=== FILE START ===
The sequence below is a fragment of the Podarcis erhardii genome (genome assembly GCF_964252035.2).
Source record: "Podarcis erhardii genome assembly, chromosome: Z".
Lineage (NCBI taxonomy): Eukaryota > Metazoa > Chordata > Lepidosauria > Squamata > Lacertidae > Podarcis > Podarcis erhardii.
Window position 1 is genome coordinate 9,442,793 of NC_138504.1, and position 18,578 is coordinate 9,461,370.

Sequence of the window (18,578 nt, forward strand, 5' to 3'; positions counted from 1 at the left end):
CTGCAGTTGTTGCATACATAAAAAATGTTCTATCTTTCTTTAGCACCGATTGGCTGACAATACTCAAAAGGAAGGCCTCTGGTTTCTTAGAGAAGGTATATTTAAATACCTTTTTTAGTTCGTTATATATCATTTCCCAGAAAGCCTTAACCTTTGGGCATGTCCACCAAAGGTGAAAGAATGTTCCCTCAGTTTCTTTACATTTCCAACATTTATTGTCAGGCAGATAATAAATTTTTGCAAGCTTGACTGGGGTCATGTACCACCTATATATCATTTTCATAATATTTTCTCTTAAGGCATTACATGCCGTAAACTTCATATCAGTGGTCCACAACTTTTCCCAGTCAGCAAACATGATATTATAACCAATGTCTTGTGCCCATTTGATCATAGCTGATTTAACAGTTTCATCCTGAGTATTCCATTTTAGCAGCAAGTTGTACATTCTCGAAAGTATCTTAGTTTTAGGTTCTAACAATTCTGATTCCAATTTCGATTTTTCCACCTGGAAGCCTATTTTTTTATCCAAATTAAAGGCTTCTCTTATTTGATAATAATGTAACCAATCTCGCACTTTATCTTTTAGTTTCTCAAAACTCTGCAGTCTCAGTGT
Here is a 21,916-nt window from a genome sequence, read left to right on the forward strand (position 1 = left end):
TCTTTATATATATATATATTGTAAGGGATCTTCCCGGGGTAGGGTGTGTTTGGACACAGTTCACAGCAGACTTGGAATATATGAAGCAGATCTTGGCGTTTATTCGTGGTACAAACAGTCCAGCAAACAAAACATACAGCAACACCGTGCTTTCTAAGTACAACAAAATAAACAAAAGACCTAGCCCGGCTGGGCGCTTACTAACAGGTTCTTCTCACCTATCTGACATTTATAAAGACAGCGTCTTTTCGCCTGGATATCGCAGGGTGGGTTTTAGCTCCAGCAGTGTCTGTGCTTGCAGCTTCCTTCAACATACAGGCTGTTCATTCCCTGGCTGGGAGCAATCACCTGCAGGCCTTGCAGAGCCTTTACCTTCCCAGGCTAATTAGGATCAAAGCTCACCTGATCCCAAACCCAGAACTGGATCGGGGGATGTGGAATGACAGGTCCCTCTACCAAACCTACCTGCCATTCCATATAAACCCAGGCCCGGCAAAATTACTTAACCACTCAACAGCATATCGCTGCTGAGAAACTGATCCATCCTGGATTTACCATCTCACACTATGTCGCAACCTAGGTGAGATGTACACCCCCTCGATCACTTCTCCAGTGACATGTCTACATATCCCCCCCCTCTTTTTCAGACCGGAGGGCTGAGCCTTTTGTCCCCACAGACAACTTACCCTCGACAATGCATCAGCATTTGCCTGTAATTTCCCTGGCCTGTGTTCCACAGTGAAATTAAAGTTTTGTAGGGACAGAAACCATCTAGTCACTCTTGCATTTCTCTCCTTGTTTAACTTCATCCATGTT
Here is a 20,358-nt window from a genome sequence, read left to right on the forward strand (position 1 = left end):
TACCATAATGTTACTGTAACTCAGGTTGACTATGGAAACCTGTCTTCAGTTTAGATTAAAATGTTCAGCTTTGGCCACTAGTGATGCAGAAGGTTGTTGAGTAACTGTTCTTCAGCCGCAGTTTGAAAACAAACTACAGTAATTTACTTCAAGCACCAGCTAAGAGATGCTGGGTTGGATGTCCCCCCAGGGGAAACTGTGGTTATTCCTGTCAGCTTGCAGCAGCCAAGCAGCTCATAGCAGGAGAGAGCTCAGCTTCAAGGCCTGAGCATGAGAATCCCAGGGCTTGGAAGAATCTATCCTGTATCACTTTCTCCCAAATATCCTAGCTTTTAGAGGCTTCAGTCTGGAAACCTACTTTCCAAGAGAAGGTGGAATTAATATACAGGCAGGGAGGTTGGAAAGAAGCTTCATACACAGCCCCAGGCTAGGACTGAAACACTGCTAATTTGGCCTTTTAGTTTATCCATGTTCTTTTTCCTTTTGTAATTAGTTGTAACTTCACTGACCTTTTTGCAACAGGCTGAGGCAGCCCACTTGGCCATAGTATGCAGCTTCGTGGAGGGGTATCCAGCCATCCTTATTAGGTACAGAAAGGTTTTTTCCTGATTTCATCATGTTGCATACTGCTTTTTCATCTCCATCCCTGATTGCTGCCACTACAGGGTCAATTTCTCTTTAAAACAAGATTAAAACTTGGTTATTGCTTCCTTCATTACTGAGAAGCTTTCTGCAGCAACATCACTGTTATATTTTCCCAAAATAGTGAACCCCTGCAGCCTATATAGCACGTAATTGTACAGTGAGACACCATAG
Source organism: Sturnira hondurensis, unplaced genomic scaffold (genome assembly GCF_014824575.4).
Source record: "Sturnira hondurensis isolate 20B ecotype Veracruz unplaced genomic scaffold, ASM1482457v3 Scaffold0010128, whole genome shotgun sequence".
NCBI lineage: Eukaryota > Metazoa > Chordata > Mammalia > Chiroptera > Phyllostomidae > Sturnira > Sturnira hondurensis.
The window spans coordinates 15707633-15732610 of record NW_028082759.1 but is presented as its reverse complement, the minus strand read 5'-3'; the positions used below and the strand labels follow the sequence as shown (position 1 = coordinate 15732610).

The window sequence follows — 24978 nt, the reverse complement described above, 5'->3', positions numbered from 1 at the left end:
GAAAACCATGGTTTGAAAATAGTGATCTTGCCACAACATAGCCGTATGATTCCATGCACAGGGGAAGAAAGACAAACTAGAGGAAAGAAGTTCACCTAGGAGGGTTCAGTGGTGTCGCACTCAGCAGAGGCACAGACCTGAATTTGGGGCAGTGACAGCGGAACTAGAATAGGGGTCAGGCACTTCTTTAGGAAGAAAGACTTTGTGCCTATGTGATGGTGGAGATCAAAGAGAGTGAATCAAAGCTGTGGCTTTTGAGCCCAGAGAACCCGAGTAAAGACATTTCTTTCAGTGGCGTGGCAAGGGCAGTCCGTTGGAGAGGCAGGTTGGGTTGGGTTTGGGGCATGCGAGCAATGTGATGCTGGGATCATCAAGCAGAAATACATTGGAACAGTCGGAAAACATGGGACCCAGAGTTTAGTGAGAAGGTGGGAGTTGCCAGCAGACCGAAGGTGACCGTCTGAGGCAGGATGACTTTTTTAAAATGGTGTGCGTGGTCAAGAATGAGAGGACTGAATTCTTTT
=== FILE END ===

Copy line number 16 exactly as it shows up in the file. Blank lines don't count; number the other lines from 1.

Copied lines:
GAAAACCATGGTTTGAAAATAGTGATCTTGCCACAACATAGCCGTATGATTCCATGCACAGGGGAAGAAAGACAAACTAGAGGAAAGAAGTTCACCTAGGAGGGTTCAGTGGTGTCGCACTCAGCAGAGGCACAGACCTGAATTTGGGGCAGTGACAGCGGAACTAGAATAGGGGTCAGGCACTTCTTTAGGAAGAAAGACTTTGTGCCTATGTGATGGTGGAGATCAAAGAGAGTGAATCAAAGCTGTGGCTTTTGAGCCCAGAGAACCCGAGTAAAGACATTTCTTTCAGTGGCGTGGCAAGGGCAGTCCGTTGGAGAGGCAGGTTGGGTTGGGTTTGGGGCATGCGAGCAATGTGATGCTGGGATCATCAAGCAGAAATACATTGGAACAGTCGGAAAACATGGGACCCAGAGTTTAGTGAGAAGGTGGGAGTTGCCAGCAGACCGAAGGTGACCGTCTGAGGCAGGATGACTTTTTTAAAATGGTGTGCGTGGTCAAGAATGAGAGGACTGAATTCTTTT